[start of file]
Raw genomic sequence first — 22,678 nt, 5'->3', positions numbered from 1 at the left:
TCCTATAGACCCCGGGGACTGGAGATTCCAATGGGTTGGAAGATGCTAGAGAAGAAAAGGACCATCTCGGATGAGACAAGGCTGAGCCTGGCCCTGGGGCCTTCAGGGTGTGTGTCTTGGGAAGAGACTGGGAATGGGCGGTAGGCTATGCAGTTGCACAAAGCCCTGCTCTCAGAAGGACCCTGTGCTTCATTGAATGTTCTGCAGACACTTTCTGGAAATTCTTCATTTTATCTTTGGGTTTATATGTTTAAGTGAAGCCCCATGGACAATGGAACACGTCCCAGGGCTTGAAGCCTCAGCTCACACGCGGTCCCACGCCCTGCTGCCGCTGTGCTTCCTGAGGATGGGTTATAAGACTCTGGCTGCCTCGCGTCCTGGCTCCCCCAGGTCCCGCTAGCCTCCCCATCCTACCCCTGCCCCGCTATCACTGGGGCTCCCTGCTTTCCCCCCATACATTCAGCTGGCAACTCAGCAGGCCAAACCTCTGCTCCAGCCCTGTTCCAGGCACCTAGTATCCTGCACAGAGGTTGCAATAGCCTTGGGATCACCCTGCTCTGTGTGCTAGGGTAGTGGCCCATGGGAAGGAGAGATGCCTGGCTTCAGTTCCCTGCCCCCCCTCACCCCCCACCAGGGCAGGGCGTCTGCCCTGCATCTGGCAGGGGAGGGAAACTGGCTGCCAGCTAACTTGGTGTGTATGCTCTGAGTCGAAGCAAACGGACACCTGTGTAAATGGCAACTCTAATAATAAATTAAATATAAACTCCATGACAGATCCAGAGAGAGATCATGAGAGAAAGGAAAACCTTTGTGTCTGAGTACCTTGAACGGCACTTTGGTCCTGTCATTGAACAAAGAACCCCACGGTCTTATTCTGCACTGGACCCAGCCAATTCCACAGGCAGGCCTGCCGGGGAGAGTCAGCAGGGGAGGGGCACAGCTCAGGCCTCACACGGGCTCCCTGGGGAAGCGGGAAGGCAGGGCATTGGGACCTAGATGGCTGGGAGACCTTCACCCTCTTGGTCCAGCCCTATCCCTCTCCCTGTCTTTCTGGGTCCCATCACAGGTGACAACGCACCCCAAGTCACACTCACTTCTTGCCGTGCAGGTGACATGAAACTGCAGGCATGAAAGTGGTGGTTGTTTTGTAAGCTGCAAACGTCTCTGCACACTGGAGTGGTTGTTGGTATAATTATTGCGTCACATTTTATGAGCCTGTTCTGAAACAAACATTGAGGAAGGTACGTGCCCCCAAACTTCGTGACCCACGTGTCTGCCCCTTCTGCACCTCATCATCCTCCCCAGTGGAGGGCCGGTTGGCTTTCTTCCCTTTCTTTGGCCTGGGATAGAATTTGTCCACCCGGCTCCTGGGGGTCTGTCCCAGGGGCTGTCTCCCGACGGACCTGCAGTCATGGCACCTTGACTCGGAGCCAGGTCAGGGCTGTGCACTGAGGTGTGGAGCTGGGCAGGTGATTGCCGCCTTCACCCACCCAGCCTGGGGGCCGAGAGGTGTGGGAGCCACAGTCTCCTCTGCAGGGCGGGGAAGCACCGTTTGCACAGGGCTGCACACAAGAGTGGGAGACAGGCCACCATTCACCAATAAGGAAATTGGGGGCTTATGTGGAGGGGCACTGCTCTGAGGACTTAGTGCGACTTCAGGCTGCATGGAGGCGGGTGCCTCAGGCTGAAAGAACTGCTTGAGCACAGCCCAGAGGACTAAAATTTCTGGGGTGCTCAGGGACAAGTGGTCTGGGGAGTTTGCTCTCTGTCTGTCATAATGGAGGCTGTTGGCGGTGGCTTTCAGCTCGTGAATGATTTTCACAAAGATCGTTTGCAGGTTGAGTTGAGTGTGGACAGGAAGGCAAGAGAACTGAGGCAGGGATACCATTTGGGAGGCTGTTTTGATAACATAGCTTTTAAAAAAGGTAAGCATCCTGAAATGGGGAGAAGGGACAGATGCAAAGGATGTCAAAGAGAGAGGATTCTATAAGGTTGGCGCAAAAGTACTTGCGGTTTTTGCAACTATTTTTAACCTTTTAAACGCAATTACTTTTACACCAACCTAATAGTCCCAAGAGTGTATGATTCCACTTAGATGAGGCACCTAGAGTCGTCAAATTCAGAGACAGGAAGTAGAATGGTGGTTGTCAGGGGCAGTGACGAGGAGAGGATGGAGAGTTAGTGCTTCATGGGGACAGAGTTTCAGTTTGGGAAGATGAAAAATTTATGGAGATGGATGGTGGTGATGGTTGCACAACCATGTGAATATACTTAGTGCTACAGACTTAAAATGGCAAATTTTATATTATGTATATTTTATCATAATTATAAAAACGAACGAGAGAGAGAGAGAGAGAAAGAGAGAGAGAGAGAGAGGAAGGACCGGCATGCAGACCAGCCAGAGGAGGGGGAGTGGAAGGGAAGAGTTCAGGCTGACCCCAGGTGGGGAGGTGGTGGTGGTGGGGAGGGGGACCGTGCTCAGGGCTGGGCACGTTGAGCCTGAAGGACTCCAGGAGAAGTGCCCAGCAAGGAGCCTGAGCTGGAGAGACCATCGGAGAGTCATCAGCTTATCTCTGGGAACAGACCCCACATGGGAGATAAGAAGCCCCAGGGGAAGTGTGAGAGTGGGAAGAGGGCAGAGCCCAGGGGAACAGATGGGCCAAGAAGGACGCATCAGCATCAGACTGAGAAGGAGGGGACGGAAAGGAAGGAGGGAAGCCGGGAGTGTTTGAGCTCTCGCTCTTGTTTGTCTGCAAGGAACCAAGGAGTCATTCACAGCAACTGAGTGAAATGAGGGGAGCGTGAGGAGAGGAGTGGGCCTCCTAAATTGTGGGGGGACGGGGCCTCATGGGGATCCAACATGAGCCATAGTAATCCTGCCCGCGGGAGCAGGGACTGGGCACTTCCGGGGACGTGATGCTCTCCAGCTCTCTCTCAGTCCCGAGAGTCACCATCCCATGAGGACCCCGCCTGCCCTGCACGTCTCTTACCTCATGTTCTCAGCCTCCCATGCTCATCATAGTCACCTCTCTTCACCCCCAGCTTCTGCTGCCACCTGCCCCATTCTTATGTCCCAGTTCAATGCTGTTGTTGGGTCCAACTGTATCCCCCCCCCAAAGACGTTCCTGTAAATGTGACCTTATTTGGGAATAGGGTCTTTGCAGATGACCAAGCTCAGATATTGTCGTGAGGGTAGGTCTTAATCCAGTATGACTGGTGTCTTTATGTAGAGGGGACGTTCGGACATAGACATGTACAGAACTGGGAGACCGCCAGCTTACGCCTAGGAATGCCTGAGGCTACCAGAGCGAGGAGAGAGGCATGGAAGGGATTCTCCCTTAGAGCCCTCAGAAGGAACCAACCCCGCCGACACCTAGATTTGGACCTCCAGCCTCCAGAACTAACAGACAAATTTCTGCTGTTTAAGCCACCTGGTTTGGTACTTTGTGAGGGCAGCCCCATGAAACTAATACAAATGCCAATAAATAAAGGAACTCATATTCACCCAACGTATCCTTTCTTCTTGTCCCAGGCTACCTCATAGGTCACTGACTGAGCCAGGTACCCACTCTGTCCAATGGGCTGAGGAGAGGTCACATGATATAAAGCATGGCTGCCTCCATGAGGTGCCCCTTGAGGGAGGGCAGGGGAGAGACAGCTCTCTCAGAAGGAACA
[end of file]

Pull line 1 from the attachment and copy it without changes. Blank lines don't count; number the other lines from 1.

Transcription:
Raw genomic sequence first — 22,678 nt, 5'->3', positions numbered from 1 at the left: